Democracy, participation, and public space

By David Maddox

Two architects, P.K. Das from Mumbai and Paul Downton from Adelaide, have recently written about public space on The Nature of Cities. Both essays, from very different angles, are about the fundamental principles around which public spaces should be planned, organized, and motivated in human landscapes such as cities. If a single word suffices, that word must be "democratic".

Das, in "Ecology Rights and City Development Plans: The Case of Mumbai" is talking about the exciting inclusion of public participation in the creation of the 20-year Mumbai Development Plan, due out this year. Among many issues that active citizens and environmental groups have flagged is that of ecology and environment. Ecology and environmental causes have long been considered by authorities to be burdens on the “development” agenda, particularly so in a "land starved" city such as Mumbai. Nevertheless, public participation in the preparation of the new development plan has been greater than anytime before and, under pressure from people's movements and active citizenry, the Municipal Corporation has included public consultations before finalizing the new plan. It’s not perfect, but still this is probably the first time when such collective and concerted effort has been so successful in Mumbai. This is a crucial moment in a city where true public space available to actual citizens is remarkably scarce, and what there so often co-opted by non-public interests.

Downton, in "Graffiti on the Path and the Nature of Public Space", is talking about what appeared to be interesting graffiti on a public path in Melbourne, but which in fact turned out to be guerilla advertising for a corporate entity. For an offended Downton, such advertising skewered the true meaning of public space, not strictly because it was advertising - public spaces all over the world are littered with paid ads - but because it masqueraded as public dialog and coopted a public space pretending to be something it wasn't: graffiti intended to communicate a personal message, person to person. Downton, as I do, appreciates graffiti, especially political examples, as an often interesting expression of public ideas. Some nature-themed graffiti in Cape Town was discussed in this blog space by Pippin Anderson.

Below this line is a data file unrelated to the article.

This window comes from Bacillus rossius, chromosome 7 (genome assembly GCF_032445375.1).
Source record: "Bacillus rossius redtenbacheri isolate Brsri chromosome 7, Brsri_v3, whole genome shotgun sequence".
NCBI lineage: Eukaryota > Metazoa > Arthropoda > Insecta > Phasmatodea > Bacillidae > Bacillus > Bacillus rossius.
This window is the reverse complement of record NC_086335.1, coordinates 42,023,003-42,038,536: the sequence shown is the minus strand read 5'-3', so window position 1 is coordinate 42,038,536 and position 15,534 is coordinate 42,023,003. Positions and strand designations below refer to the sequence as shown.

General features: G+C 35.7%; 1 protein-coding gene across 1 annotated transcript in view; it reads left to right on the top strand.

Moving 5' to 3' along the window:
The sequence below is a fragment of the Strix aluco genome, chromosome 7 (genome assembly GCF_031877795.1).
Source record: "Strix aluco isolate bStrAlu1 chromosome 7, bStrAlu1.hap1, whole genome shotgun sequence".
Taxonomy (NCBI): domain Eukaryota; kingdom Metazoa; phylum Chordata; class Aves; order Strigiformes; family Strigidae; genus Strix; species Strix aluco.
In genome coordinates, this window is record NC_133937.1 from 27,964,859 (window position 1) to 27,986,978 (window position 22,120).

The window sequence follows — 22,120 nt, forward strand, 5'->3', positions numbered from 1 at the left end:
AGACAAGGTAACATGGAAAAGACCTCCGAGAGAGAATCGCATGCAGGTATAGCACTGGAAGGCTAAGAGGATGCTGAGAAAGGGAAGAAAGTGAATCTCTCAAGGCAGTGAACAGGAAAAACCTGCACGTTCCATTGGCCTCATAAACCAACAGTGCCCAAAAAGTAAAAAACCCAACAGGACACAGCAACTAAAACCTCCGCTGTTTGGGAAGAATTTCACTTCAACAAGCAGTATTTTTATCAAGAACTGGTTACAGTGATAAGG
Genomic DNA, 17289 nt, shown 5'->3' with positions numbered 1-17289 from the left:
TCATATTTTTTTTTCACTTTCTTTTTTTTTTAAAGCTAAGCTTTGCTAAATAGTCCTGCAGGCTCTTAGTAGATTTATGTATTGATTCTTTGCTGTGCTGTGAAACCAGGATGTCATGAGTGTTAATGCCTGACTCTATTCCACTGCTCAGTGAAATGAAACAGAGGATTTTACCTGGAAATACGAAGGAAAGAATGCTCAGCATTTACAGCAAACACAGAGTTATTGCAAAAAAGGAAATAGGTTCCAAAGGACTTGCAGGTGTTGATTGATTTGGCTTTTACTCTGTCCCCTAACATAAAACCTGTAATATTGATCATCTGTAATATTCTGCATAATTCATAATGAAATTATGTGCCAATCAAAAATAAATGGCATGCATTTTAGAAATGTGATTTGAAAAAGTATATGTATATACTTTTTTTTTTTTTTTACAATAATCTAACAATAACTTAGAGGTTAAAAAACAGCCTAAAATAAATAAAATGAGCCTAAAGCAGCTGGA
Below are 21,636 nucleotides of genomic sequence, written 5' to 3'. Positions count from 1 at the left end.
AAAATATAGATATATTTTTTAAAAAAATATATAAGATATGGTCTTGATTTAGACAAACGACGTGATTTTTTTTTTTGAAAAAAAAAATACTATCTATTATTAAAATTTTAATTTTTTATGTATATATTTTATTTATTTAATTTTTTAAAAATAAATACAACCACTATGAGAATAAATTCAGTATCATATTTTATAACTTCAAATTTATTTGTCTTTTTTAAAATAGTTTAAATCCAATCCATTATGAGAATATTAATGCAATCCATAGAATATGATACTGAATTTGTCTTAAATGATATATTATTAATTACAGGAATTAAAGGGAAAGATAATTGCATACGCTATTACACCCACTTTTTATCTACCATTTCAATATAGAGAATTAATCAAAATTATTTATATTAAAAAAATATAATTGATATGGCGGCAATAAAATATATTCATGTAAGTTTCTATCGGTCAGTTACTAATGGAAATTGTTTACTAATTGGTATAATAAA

From two far sides of the issue, both pieces ask: what is the nature of "public" space? For both Das and Downton, it must boil down to the issue of collective ownership and control - not ownership of the individual sort, but in the sense of places in which people have access to spaces partially of their own design (or at least reflective of their desires), where they can gather (or not), speak (or not), commune (or not), and not be manipulated by forces that shade and obscure their true intent.

Public spaces must be places where individuals can be citizens - that is, inhabitants of the city and fully entitled and with access to its creation and benefits. The word "democratic" needs to be at the core of any description of public space - of the activities that occur there, and as a driver for its creation and ongoing maintenance.

Image 1: Some real graffiti in Melbourne, expressing a political sentiment in a public space. You may object to graffiti as a form of expression, but it is the public having a say. Photo by Paul Downton. Image 2 caption: Newspaper clippings about the struggle for public participation in Mumbai beach development.

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